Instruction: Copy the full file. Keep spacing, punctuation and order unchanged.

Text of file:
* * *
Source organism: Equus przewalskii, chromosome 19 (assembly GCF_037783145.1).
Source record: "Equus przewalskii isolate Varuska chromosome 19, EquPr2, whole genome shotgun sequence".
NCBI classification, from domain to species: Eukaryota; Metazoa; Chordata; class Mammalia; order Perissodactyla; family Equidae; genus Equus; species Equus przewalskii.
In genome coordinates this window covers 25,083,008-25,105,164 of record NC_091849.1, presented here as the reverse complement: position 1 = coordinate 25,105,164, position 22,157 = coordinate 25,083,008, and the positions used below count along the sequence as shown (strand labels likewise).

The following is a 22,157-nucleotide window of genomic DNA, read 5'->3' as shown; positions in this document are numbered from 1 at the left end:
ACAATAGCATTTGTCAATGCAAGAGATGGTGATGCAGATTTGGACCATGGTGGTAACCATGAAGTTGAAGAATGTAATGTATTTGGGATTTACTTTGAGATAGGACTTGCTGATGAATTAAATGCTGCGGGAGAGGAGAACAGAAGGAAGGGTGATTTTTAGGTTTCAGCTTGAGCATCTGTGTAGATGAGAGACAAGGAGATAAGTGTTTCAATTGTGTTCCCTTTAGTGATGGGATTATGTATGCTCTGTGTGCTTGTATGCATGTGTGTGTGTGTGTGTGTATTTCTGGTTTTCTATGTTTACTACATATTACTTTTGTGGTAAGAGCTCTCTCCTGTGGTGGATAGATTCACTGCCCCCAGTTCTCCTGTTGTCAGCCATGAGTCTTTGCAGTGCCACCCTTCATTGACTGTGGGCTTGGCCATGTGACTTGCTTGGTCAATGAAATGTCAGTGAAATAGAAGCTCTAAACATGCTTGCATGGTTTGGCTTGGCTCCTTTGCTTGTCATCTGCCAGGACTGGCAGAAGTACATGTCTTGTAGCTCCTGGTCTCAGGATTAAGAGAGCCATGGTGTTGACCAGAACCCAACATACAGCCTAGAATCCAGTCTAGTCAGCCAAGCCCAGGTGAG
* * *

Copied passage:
Source organism: Equus przewalskii, chromosome 19 (assembly GCF_037783145.1).
Source record: "Equus przewalskii isolate Varuska chromosome 19, EquPr2, whole genome shotgun sequence".
NCBI classification, from domain to species: Eukaryota; Metazoa; Chordata; class Mammalia; order Perissodactyla; family Equidae; genus Equus; species Equus przewalskii.
In genome coordinates this window covers 25,083,008-25,105,164 of record NC_091849.1, presented here as the reverse complement: position 1 = coordinate 25,105,164, position 22,157 = coordinate 25,083,008, and the positions used below count along the sequence as shown (strand labels likewise).

The following is a 22,157-nucleotide window of genomic DNA, read 5'->3' as shown; positions in this document are numbered from 1 at the left end:
ACAATAGCATTTGTCAATGCAAGAGATGGTGATGCAGATTTGGACCATGGTGGTAACCATGAAGTTGAAGAATGTAATGTATTTGGGATTTACTTTGAGATAGGACTTGCTGATGAATTAAATGCTGCGGGAGAGGAGAACAGAAGGAAGGGTGATTTTTAGGTTTCAGCTTGAGCATCTGTGTAGATGAGAGACAAGGAGATAAGTGTTTCAATTGTGTTCCCTTTAGTGATGGGATTATGTATGCTCTGTGTGCTTGTATGCATGTGTGTGTGTGTGTGTGTATTTCTGGTTTTCTATGTTTACTACATATTACTTTTGTGGTAAGAGCTCTCTCCTGTGGTGGATAGATTCACTGCCCCCAGTTCTCCTGTTGTCAGCCATGAGTCTTTGCAGTGCCACCCTTCATTGACTGTGGGCTTGGCCATGTGACTTGCTTGGTCAATGAAATGTCAGTGAAATAGAAGCTCTAAACATGCTTGCATGGTTTGGCTTGGCTCCTTTGCTTGTCATCTGCCAGGACTGGCAGAAGTACATGTCTTGTAGCTCCTGGTCTCAGGATTAAGAGAGCCATGGTGTTGACCAGAACCCAACATACAGCCTAGAATCCAGTCTAGTCAGCCAAGCCCAGGTGAG